Queen’s lawmakers joined parents, teachers, alumni and students outside the United Nations International School (UNIS) in Jamaica for a rally on Friday, December 10. calling on UN Secretary General Antonio Guterres to suspend the decision to close the school.
The school, located at 173-53 Croydon Rd., is facing closure after the UNIS Board of Trustees notified the community last month of its decision to permanently close the campus in June 2022, citing lost enrollment and a $2 million shortfall.
The drastic decision was made without any formal conclusion, process, due diligence or transparency with the families, children, teachers, staff and administrators who are most affected, according to SAVE UNIS Queens, a coalition that was formed to keep the school open that has been in Queens for nearly 75 years.
“Everyone knows this is a gem of a school — it’s in the most ethnically diverse borough in the country. We have a gem of excellence here and we are on the verge of losing it,” said Udai Tambar, a parent and alumnus. “Our request has been simple throughout this process: suspend this closure and consult with the community, to find common solutions that co-create a fiscally responsible and sustainable way forward.”
As healthcare worker and parent, Jeremy Beitler says he felt a deep sense of betrayal when the school’s board voted to close UNIS Queens amid a life-altering pandemic families and their children.
“When two council members came to present their decision to our community, one of them revealed that she had never set foot on this campus before. She said it was her decision and she didn’t need to visit a school or her community to make an informed decision,” Beitler said. “So let’s clarify what this means – a board member of the United Nations school thought it was okay to vote to disband this community, knowing nothing about it except a few budget lines on a sheet excel.”
The United Nations International School has 1,600 students on two campuses: 130 in Queens (K-8) and 1,470 in Manhattan (K-12). Its student body is the most diverse in the world, representing 109 countries and speaking 91 languages.
According to UNIS Queens, the campus was founded in 1947 as a small preschool by UN parents who wanted to ensure their children could retain their cultural identities and an education that would allow them to return to any national education system. Gradually more grades were added and admissions were opened to non-UN students who could take the curriculum.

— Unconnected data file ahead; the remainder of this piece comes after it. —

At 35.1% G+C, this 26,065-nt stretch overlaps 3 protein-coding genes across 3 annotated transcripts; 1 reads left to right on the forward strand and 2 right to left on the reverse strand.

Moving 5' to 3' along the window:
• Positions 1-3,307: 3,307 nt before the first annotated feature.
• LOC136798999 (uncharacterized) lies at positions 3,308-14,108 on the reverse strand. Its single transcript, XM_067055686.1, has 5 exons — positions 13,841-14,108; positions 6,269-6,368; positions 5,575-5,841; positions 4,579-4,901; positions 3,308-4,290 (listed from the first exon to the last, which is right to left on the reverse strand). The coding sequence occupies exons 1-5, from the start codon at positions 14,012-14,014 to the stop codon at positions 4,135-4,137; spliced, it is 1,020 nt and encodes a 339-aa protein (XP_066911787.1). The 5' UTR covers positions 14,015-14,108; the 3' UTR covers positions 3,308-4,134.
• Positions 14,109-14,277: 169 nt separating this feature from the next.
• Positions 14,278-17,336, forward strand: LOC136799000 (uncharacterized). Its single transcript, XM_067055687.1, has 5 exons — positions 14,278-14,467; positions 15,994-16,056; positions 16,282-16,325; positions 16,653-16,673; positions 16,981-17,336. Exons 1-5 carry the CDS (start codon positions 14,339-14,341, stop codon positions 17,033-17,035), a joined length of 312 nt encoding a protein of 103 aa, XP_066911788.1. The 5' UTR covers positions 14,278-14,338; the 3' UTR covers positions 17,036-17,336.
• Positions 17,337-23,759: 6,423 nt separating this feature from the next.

Alex, 13, has been attending UNIS Queens since kindergarten and said the school has become a big part of her childhood and life, after meeting loyal friends and smart, caring teachers.
“During COVID, when I was an online student, they not only spent more time making sure I had the right education of any other kid, they made sure that every student who got through those gates was appreciated and came out educated,” Alex mentioned. “I learned three languages (English, Spanish and French) and so will every student standing here on the sidewalk. Our teachers speak fluently, from France and Spain. They came to UNIS Queens for a reason and I think they should stay.
Another student, Anna, shared her thoughts on the council’s decision to close the school.
“It’s not because we don’t have enough money, we have so much money and I don’t know why the board thinks they can close the school,” Anna said. “For about five years they hid this and kept it a secret that few children were enrolled. They could have told the parents and I have many friends who could have come to this school.
In their fight to keep campus open, parents, students, faculty, alumni and community members have launched an online website petition which received 2,095 signatures.
Last month, the group held a candlelight rally outside the school, and the UNIS Parents’ Association sent a letter to Guterres regarding their concerns.
The school community is also receiving support from elected officials in Queens who are on the front lines of the issue, as a total of 20 lawmakers sent a joint letter to Guterres. Lawmakers have expressed concern about the impact of the school closure on students represented in their constituencies, as current plans would move children to the WE campus in Manhattan, extending the children’s commute by more than one hour in each direction.
Representatives cited studies that declared a mental health emergency for children as a result of the COVID-19 pandemic, and noted that the prolonged displacement and uprooting of children from their home environments would exacerbate many of these problems. .
“We want them to know that Manhattan is a thing of the past. We want our children in Queens not to have to travel outside of their community or borough to get a quality education,” Queens Borough President Donovan Richards said at the rally. “Anything that doesn’t properly engage students or parents and educators is nothing more than a flawed system.”
Assemblyman Andrew Hevesi said the school’s children, parents and teachers have gone above and beyond in the past 20 months to navigate life and school in the pandemic.
“They don’t need more uncertainties forced upon them with the closure of their school which has become a second home,” Hevesi said.
Assemblyman David Weprin said he hopes a constructive dialogue can take place and that the decision to close UNIS Queens will be reconsidered and reversed.
“Part of the problem is the lack of transparency, the lack of information and the lack of communication as to why they are really closing. If it’s about running out of students, we’re in the midst of a pandemic and have been for most of the past two years; it’s not the only school with pandemic issues,” Weprin said. “If it’s about recruiting more students, it can be done easily. Hopefully once the word gets out of what happened we can bring everyone together.